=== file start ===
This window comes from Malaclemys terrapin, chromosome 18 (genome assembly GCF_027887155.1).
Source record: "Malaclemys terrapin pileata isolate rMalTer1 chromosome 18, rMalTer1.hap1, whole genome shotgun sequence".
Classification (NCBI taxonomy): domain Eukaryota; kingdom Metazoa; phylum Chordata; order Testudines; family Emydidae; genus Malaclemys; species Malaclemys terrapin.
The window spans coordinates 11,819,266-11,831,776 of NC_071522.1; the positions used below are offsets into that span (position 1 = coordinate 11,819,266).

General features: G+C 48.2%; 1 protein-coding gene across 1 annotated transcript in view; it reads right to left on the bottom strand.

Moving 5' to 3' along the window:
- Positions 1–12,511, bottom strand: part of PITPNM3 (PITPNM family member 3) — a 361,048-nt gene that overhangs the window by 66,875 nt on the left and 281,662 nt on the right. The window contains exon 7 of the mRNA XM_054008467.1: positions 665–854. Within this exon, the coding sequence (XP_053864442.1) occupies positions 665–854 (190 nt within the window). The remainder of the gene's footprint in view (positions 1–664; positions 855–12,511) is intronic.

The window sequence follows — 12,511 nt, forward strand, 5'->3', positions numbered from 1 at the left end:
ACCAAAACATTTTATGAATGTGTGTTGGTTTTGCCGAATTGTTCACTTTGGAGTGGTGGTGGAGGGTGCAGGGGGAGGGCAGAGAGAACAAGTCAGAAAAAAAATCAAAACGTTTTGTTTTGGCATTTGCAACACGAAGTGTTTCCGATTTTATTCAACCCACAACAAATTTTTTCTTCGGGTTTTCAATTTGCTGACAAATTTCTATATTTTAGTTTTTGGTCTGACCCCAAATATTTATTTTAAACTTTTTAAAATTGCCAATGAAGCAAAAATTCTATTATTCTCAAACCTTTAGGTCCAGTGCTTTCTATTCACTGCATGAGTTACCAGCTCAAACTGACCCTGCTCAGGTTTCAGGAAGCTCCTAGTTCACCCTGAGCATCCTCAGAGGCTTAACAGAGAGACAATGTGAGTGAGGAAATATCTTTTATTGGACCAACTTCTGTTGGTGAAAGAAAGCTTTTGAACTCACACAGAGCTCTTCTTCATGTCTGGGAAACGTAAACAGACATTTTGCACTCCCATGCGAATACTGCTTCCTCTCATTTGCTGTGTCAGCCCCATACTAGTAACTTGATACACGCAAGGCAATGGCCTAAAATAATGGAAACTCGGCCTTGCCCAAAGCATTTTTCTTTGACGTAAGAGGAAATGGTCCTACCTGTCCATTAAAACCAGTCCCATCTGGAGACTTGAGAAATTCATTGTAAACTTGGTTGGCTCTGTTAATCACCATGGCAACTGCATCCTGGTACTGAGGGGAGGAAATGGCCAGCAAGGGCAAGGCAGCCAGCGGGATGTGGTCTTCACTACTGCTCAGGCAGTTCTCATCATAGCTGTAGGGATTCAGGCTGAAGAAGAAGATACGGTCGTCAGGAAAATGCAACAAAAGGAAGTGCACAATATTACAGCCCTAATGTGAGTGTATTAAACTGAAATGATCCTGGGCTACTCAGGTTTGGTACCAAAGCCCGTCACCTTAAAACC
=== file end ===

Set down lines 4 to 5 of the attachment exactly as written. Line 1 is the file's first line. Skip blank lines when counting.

The window spans coordinates 11,819,266-11,831,776 of NC_071522.1; the positions used below are offsets into that span (position 1 = coordinate 11,819,266).

General features: G+C 48.2%; 1 protein-coding gene across 1 annotated transcript in view; it reads right to left on the bottom strand.